In some regions “they are basically all hybrids”, says Boitani. “In this case, there is nothing you can do. You can’t send in the army and kill everything.”

Hybrids trouble conservationists, in part because of their unpredictability. They could increase conflict with humans, drive pure-blood wolves from their habitat or reduce the viability of future offspring, hampering efforts to revive the wolf population in Europe.

  • Counterclockwise from top: rangers search Gran Bosco di Salbertrand park for signs of wolves; camera traps are used to learn more about their behavior; Luca Anselmo (left), wolf researcher and tracker

Some fear that interbreeding will result in the permanent loss of the wolf’s distinctive attributes. “If tomorrow I see a black and white animal, with floppy ears and a long tail, and you tell me it is a wolf, I will [would] in truth [be] disappointed,” says Boitani. “I don’t want to see wolves like that.”

For many conservationists, these hybrids represent humanity’s growing stamp on a revered wild species. They are often the result of neglected working dogs mixing with isolated wolves, whose packs may have been disrupted by culling or poaching. In the words of Ramassa, the park ranger, they are “a human error”.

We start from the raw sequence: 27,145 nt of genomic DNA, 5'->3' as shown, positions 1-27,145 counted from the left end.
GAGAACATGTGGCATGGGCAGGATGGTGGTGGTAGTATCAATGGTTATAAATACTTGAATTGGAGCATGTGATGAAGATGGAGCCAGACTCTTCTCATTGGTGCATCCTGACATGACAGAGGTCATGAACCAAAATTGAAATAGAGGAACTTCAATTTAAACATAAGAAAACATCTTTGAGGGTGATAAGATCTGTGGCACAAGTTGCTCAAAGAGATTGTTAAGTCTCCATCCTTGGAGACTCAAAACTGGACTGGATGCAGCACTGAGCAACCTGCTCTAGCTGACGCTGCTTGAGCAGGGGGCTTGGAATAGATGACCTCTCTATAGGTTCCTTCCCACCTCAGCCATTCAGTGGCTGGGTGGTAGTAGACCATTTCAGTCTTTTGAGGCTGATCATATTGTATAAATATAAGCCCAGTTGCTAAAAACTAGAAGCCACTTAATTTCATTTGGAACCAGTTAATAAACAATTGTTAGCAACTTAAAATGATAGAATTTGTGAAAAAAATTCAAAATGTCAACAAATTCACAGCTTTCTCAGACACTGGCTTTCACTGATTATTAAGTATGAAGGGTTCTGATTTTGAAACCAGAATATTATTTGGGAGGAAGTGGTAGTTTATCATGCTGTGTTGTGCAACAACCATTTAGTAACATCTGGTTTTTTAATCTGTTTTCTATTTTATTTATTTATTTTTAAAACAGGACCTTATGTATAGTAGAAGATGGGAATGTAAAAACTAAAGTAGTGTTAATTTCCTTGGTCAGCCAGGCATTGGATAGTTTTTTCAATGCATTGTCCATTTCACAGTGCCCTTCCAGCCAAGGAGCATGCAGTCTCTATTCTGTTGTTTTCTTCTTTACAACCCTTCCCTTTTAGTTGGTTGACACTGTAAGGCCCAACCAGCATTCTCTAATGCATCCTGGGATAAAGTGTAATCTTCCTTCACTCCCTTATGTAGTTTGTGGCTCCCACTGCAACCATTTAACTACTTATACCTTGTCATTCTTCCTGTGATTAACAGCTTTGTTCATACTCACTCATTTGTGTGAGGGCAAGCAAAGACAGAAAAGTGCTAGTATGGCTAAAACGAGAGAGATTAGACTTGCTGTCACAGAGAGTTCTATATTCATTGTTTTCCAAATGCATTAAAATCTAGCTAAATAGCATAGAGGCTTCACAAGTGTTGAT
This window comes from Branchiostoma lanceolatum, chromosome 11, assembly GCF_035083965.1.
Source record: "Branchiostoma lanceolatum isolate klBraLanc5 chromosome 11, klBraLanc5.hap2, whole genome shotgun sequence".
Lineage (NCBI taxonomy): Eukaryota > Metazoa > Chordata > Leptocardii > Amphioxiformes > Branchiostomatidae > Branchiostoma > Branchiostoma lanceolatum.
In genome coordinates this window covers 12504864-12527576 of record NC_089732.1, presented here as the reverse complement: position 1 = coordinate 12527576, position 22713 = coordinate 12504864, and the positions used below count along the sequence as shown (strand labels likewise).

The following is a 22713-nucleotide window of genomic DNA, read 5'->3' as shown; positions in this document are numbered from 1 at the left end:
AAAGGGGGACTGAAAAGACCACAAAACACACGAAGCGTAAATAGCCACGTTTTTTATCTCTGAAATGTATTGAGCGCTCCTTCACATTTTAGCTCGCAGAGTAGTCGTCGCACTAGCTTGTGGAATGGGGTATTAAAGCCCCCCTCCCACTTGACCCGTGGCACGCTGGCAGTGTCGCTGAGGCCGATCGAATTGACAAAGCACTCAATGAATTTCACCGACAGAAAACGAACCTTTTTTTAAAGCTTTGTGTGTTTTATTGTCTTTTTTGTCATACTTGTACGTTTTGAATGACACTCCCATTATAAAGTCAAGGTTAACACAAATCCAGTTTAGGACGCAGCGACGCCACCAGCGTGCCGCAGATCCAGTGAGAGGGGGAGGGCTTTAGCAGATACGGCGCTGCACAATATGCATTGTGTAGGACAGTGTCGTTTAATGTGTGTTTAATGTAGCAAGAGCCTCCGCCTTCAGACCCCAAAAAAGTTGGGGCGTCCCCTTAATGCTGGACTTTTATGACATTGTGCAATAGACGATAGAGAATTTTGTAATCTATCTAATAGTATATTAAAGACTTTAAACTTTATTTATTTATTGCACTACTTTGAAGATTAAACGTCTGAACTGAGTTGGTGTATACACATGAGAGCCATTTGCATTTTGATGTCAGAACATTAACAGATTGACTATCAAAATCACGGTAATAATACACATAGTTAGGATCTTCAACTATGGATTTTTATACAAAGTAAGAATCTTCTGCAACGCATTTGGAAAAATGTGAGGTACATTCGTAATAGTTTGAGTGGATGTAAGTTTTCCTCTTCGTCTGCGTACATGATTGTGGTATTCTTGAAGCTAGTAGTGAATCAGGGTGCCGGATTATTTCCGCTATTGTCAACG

“We are accelerating a process that could have occurred naturally,” says Valeria Salvatori, a wolf expert who led the first European study on hybridization. “It’s like global warming… we have a duty to mitigate this impact.”

  • Francesca Marucco, Science Coordinator at Life WolfAlps EU, has been studying wolves for over 20 years

But there is considerable disagreement about what that mitigation should look like. Some experts, like Francesca Marucco, science coordinator at Life WolfAlps EU, take a harder line. “We would like to film… everything [the hybrids] as quickly as possible,” she says.

This approach is being adopted by authorities such as Austria, Switzerland, Poland and Slovenia. A wolf that bred with a dog in Slovenia was recently slaughtered along with all of her offspring – except one, who managed to cross the border into Italy. Animal rights groups in Italy have strongly opposed the cull and it is more likely that the hybrids will be left alive long enough to reproduce.

With such a long history of interbreeding between species, some conservationists question an aggressive approach. In Poland,